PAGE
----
Pierre Teilhard de Chardin, Activation of Energy, Editions du Seuil, 1963.

page 361…”In a way that is somehow paralleled by the dominance in the fields of pure thought of the ens of the metaphysicians, the energy of the phycisist operates as something against which there is no appeal in the domain of experience: energy, the prime, multiform stuff of all phenomena; and energy, again, the standard by which is measured what is, or is not, achievable in practice.

‘A priori, says the philosopher, ‘only that can exist which is thinkable’.
‘A priori’, says the scientist, ‘only that can appear which is in conformity with energy’….
But the scientist, too, in his own way and on his own level, recognizes that he is capable of deciding, even in advance, under what conditions an event is possible–and in what general direction, once it has been initiated, the course of things must inevitably develop. And this, moreover, applies in all departments of the real; because, running through the rigorous laws of physiology and production, for example the decrees of thermodynamics extend even into zones as apparently ‘spiritual’ as the psychology of the individual and of society.”

OBSERVATION: Arguments persist about the fundamental truth of science relative to art. Chardin points to the question as to whether science and art are relative, and whether they mutually exchange characteristics, behaviors, or actions. At one level mathematics appears to represent pure logic, rationality, and yet in an abstract sense mathematics can represent a fluid representation of nature and phenomena. Far from being a definition of straightforward logic, mathematics approaches, or is identical to any definition of the creative and intuitive found in art.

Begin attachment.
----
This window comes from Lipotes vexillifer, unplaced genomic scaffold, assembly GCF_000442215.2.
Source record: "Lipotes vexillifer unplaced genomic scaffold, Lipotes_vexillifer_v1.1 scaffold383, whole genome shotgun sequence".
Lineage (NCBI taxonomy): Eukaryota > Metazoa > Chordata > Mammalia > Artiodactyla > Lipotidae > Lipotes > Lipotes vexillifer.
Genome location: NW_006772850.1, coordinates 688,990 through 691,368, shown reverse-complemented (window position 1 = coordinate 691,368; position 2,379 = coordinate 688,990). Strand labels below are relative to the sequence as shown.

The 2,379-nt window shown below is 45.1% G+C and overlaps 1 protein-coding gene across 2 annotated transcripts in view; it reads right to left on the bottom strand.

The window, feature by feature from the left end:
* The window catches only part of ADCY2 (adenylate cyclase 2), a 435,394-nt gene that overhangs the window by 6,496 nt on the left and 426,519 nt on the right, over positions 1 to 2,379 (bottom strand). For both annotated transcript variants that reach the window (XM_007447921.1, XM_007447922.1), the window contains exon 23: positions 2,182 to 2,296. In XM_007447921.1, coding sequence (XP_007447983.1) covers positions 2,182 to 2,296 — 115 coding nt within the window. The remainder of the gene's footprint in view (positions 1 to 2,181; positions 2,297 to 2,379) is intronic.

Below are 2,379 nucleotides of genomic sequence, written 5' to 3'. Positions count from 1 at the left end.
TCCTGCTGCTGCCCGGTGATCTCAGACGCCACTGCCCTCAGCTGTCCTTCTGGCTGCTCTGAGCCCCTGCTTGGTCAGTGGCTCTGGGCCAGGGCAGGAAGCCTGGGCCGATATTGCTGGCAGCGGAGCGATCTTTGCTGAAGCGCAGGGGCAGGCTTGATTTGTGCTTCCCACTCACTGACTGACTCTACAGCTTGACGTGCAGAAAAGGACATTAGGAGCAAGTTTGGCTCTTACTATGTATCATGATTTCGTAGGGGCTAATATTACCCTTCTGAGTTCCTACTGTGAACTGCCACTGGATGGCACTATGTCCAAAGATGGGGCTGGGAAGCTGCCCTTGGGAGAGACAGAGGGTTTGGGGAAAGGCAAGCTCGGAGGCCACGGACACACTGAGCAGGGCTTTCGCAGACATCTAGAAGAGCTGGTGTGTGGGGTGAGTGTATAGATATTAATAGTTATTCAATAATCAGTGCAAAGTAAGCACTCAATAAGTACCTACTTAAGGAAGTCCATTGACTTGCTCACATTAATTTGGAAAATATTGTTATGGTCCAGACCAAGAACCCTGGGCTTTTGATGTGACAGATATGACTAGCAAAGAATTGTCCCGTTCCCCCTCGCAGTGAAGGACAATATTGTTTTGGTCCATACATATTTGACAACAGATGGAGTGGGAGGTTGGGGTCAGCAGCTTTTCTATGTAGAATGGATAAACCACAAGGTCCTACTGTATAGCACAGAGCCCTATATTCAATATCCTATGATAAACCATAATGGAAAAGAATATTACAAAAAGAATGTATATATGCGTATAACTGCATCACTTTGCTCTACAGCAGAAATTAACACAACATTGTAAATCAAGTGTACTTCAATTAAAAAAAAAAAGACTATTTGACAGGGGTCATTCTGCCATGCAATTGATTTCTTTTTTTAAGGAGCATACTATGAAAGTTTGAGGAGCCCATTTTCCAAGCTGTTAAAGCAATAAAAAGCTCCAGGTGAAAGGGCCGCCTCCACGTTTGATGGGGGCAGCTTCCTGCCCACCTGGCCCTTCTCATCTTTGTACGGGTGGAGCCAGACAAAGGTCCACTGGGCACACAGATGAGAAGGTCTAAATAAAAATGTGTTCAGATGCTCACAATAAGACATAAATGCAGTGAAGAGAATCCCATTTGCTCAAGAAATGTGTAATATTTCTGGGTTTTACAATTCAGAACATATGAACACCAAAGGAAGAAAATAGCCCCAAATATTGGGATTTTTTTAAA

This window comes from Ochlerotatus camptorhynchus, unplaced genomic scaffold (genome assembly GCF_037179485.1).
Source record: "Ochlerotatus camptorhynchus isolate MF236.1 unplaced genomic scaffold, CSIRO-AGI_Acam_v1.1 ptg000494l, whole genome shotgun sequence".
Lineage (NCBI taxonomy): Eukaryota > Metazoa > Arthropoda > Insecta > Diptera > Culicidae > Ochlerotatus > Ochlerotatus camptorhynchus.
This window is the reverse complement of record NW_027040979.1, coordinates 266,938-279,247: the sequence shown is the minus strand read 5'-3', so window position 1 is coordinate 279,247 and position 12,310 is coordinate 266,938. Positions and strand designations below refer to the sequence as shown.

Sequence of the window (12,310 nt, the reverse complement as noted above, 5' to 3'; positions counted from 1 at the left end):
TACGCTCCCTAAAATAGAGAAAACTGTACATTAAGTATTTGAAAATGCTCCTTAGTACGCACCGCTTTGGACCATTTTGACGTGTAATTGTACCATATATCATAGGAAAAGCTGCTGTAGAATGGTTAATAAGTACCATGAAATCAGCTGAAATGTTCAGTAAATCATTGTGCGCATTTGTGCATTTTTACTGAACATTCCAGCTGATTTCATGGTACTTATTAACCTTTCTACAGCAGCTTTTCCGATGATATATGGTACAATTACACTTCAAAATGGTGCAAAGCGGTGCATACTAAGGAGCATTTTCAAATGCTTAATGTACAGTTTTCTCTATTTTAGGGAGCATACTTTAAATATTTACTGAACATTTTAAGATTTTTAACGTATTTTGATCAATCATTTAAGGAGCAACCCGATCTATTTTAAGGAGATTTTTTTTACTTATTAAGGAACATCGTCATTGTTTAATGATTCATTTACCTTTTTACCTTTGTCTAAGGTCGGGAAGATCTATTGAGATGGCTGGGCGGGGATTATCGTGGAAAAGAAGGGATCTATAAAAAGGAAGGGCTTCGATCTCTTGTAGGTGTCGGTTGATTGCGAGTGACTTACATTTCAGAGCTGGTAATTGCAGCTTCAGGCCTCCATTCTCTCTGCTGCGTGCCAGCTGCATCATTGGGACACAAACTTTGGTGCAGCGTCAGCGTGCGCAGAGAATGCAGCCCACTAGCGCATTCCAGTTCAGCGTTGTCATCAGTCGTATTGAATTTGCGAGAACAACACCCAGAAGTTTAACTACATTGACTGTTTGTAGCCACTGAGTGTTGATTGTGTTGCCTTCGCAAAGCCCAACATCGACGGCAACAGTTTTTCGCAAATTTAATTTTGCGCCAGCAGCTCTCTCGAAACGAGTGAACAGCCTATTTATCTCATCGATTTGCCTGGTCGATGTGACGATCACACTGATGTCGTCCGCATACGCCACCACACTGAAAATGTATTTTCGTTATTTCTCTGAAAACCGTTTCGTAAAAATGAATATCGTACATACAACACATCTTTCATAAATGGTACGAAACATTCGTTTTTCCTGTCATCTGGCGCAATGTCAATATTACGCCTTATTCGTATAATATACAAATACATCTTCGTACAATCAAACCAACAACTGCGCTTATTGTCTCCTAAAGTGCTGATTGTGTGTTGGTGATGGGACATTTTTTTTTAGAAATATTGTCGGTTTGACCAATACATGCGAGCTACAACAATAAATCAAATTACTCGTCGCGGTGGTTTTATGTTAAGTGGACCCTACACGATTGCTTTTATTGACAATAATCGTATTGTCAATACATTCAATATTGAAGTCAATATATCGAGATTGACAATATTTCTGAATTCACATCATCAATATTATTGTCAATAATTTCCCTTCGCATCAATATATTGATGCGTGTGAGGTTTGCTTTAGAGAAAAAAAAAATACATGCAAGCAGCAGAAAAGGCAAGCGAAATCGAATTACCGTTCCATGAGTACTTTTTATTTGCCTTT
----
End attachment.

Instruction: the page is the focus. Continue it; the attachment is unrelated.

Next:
ON COGNITIVE CAPACITY: 1976

Noam Chomsky, Reflections on Language, Fontana, 1976.

…”Why study language? There are many possible answers, and by focusing on some I do not, of course, mean to disparage others or question their legitimacy. One may, for example, simply be fascinated by the elements of language in themselves, and want to discover their order and arrangement, their origin in history or in the individual, or the ways in which they are used in thought, in science or in art, or in normal social interchange. One reason for studying language–and for me personally the most compelling reason–is that it is tempting to regard language, in the traditional phrase, as ‘a mirror of mind’.”

OBSERVATION: Chomsky identifies the beauty and potential found in language. Instead of relying on criticism of language, his statement clearly leads us to the potential, the spectacular, the possibility existing at the center of the language universe. Language is the vehicle we use, and for the most part have used for millenia to bridge the barrier between individuals, societies, and larger regions on the planet. With the advent of the internet, it is now possible to broaden the reach of communication using language translators that were simply not available a few years ago. Perhaps more than anything, upon reading the sage wisdom of Noam Chomsky, we should recognize the brilliance contained within his mind, and how he has used language to mirror his spectacular thought process.